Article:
The trade details, via Tyler Kepner -
Curtis Granderson is the Yankees’ new center fielder, coming over from the Detroit Tigers in a three-way deal that also included the Arizona Diamondbacks. The deal, which is pending approval of medical records, will send outfielder Austin Jackson and reliever Phil Coke to Detroit and starter Ian Kennedy to Arizona.
The Diamondbacks will also receive starter Edwin Jackson from the Tigers, who will also get starter Max Scherzer and reliever Daniel Schlereth from Arizona.
I’m only going to comment on the Yankees end – since I really don’t care about the Tigers and D-backs.
What the Yankees gave up: Austin Jackson, Phil Coke and Ian Kennedy. And, what the Yankees got: Curtis Granderson.
Ian Kennedy is a AAAA-pitcher. Maybe he’ll be effective in the big leagues, at times? But, too much has to be perfect for him to excel at the major league level. Basically, he was expendable.
Phil Coke is a nice kid and has a bulldog attitude towards pitching. But, he’s probably never going to be better than he was this season and could be worse. He’s a “nice to have” pitcher – but, he’s not a “can’t do without pitcher.”
Basically, the thing the Yankees gave up here was Austin Jackson – their best position playing Triple-A prospect. Now, back in August, I asked this question about “A-Jax”:
Is he a true blue-chip prospect as the Yankees say, or, is he just a good athlete who will never be a solid, everyday, major league player?
And, today, we still don’t know the answer to that question. It may take another couple of years to get that answer – maybe more.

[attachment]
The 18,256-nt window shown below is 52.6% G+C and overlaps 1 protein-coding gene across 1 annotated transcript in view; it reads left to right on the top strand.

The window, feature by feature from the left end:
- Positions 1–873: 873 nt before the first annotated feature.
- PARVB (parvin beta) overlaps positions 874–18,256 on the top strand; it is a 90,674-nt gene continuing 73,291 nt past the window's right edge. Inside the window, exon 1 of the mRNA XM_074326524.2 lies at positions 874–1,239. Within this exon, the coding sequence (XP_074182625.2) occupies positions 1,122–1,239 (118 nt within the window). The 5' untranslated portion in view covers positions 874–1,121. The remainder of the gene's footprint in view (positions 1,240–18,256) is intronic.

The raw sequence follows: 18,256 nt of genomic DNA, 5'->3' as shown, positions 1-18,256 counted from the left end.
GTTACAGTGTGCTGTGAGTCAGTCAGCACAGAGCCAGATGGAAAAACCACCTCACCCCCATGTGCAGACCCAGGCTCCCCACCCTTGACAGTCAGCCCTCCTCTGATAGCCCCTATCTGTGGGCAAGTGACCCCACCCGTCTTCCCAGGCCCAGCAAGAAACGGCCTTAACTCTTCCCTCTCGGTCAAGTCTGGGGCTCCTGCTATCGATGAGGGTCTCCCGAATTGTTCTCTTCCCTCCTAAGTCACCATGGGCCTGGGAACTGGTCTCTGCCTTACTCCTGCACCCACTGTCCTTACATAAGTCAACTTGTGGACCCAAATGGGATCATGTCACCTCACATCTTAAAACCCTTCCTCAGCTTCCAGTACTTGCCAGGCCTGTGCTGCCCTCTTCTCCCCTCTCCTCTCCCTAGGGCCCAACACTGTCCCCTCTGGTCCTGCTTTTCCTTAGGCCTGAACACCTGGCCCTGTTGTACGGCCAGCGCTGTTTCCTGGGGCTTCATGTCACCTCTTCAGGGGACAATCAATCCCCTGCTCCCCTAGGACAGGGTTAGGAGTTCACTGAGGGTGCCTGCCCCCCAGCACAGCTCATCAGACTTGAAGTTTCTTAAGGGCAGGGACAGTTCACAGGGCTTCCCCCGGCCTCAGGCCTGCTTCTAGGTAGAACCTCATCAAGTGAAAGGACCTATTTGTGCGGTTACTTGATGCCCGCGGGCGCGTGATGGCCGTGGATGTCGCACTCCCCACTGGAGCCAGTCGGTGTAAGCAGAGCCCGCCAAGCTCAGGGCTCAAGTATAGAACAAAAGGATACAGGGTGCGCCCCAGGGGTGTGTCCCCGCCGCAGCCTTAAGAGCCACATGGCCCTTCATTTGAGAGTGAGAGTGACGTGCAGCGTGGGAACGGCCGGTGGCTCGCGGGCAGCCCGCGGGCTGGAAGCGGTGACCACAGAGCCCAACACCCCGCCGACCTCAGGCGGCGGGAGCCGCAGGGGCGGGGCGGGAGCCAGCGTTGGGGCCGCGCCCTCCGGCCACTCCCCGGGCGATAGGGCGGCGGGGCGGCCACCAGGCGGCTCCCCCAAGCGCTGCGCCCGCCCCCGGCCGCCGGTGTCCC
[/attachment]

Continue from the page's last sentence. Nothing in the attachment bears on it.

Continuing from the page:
This brings us to Curtis Granderson. Last month, I had this to say about him:
In terms of “make-up,” Granderson is off-the-charts…probably Derek Jeter like, in that regard.
And, I still stand by that comment. But, what about his on-the-field production? Well, first off, he doesn’t hit LHP – at all. See his career splits in that regard:
I Split G PA H 2B 3B HR RBI BB SO BA OBP SLG vs RHP as LH 618 2211 572 102 51 86 245 229 449 .292 .367 .528 vs LHP as LH 305 685 130 23 6 16 54 45 169 .210 .270 .344
Further, as a center fielder, he leaves something to be desired. Note his 1.6 UZR/150 in CF in 2009 and his -9.4 UZR/150 in CF in 2008.
If the Yankees end up playing Curtis Granderson in left field next season and give him the day off when the likes of Jon Lester, John Danks, Mark Buehrle, Dallas Braden, David Price or Joe Saunders is starting for the other team, he should be a fine addition to their team – all things considered.
But, if the Yankees are going to play Curtis Granderson everday, against all pitching, he’s probably going to bat between .260 and .275 with an OBA around .350. And, if they play him in center, at best, he’ll match what Melky Cabrera did out there with the glove and will not be as good, defensively, as Brett Gardner.
So, is this a smart trade by Brian Cashman? It sort of depends on how the Yankees use Granderson and how Austin Jackson develops. Let’s just hope it turns out better than the last three-team deal that Cashman brokered with the Tigers being involved.